Pablo Picasso said, “Age only matters when one is aging. Now that I have arrived at a great age, I might just as well be twenty.” Thinking young can help you to stay busily and happily involved in your later years. Somerset Maugham wrote his last book at eighty-four. Giuseppe Verdi was still composing operas in his eighties. Leopold Stokowski founded the American Symphony Orchestra at eighty and recorded twenty albums in his nineties. At ninety-six, Stokowski — an eternal optimist no doubt — signed a six-year recording contract.

These people appear to be somewhat remarkable,and in a way they are. They are not unusual, however. Hundreds of thousands of people in their seventies, eighties, and nineties have an incredible zest for life and show great vigor, enthusiasm, and physical ability for living. Like these active and happy individuals, you shouldn't let how old you are dictate when you enter old age. Indeed, one of the secrets to happiness is to forget how old you are — this becomes more important the older you get.

COPYRIGHT © 2020 by Ernie J. Zelinski
All Rights Reserved

Sayings and Quotes about

Age, Aging, and Old Age

The Older I Get the Better I Was!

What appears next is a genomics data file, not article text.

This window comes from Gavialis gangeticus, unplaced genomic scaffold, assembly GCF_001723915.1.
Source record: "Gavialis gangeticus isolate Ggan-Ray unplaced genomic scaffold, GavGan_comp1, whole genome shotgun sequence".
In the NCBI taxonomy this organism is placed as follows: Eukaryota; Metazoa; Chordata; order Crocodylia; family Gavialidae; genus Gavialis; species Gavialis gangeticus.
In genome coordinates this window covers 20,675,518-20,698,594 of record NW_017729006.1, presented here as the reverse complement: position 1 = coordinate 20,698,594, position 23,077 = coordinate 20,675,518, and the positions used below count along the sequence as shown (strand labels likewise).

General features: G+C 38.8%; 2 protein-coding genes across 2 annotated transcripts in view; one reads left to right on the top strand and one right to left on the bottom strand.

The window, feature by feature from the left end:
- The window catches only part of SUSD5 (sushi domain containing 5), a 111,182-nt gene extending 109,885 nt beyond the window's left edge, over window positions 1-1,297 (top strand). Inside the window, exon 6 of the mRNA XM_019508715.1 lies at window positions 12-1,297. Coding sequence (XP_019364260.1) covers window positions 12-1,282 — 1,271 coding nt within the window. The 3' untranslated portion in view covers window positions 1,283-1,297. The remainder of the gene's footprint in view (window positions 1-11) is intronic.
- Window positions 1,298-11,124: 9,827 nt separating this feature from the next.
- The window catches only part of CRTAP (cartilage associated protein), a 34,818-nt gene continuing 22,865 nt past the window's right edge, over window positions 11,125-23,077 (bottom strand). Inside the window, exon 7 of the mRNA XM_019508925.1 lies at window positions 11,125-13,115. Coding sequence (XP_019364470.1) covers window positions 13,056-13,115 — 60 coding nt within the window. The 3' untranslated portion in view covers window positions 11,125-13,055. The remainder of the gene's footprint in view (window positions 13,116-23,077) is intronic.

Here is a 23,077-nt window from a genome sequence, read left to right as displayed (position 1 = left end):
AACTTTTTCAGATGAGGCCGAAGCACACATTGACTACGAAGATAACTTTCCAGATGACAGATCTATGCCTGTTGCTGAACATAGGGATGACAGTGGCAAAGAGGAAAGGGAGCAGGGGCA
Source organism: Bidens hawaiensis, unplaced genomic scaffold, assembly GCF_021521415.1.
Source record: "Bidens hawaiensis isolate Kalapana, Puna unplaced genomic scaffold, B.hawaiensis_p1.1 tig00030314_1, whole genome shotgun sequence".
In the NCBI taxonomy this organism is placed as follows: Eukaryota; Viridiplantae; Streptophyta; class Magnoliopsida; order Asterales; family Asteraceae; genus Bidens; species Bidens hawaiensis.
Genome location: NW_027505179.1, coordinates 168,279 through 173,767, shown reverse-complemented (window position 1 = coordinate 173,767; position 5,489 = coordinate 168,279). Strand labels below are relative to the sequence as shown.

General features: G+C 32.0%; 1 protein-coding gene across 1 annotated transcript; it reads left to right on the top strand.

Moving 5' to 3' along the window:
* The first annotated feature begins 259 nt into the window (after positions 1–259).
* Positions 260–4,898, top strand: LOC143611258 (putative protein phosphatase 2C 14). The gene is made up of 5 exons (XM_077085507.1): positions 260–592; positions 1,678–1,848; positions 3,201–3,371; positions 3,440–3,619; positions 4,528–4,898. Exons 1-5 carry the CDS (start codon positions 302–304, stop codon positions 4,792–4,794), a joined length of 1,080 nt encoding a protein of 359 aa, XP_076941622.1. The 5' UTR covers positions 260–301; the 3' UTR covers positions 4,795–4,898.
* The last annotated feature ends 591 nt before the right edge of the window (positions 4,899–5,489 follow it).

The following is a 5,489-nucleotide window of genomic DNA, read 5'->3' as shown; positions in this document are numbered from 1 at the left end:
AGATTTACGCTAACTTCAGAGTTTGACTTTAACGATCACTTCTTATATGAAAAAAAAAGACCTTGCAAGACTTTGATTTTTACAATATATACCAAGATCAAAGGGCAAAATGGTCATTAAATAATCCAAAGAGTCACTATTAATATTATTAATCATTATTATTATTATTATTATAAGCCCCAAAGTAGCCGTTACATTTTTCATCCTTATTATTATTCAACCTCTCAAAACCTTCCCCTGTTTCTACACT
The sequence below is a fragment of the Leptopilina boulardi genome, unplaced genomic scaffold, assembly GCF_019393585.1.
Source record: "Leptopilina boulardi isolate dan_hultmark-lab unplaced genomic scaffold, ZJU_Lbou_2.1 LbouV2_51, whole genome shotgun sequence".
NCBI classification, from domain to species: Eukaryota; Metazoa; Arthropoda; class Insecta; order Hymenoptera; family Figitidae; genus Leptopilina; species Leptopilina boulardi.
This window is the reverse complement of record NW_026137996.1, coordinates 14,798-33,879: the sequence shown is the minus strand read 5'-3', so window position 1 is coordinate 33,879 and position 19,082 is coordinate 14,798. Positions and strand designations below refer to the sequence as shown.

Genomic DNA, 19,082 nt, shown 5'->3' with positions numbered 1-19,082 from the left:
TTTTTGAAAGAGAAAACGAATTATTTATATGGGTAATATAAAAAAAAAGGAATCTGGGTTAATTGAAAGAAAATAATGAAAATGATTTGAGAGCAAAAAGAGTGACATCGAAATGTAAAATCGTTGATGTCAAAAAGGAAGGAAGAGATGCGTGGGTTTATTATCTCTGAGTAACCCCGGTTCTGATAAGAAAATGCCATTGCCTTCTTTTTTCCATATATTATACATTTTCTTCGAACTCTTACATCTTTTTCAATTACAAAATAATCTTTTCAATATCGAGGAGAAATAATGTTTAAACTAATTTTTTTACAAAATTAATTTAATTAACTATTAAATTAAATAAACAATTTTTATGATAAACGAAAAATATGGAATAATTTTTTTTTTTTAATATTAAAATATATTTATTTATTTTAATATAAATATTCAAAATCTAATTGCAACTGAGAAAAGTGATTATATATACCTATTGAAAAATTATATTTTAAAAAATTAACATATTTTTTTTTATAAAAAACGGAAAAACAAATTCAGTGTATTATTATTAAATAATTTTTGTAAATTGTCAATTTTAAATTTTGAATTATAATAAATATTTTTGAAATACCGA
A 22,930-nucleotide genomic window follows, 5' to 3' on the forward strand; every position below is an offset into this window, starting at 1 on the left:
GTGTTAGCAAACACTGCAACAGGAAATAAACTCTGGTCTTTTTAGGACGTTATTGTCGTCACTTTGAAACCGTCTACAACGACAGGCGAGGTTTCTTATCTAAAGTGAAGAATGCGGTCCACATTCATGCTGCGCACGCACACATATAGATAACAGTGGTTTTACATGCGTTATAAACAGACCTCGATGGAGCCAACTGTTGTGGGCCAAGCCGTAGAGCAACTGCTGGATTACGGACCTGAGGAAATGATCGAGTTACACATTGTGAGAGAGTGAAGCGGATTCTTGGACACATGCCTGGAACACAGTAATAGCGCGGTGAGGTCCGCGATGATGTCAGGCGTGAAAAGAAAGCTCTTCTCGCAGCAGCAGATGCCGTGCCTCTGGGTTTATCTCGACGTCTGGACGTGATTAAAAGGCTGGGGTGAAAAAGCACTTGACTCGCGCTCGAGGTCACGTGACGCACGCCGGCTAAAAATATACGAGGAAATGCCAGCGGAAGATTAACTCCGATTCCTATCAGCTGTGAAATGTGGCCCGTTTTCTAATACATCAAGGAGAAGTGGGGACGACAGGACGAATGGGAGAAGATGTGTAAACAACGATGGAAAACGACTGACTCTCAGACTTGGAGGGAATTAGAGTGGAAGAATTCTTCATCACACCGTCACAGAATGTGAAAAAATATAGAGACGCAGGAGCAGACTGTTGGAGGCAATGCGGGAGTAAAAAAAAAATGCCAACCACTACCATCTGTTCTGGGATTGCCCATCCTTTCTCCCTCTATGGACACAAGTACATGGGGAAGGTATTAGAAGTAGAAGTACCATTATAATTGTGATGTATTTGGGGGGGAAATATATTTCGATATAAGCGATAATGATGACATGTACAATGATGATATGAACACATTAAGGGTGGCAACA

— Retirement Saying

A light heart lives long.
— William Shakespeare

When I was young, the Dead Sea was still alive.
— George Burns

Early to bed and early to rise makes a person dull, boring, and despised.
 from the book
How to Retire Happy, Wild, and Free

 Retirement Cafe Book

I refuse to admit that I'm more than fifty-two even if that does make my sons illegitimate.
— Lady Astor

I'm Not Old, I'm CLASSIC
— Retirement Saying

Growing old is compulsory. Retirement from work is discretionary.
— Unknown wise person

Fear not death; for the sooner we die, the longer we shall be immortal.
— Ben Franklin

Youth suffers from inexperience while old age suffers from youth's action.
— Jon Hanson

Age appears to be best in four things — old wood best to burn, old wine to drink, old friends to trust, and old authors to read.
— Francis Bacon

And in the end it's not the years in your life that count. It's the life in your years.
— Abraham Lincoln

A half-hour walk is the most beneficial thing you can do for your ailments.
— from The Joy of Not Working

Age and Aging Book Cover #2

Up, sluggard, and waste not life; in the grave will be sleeping enough.
— Ben Franklin

Why do people write books that say it's better to be older than to be younger? It's not better. Even if you have all your marbles, you're constantly reaching for the name of the person you met the day before yersterday . . . . If you work, you're surrounded by young people who are plugged into the marketplace, the demographic, the zeitgeist; they want your job and someday they're going to get it.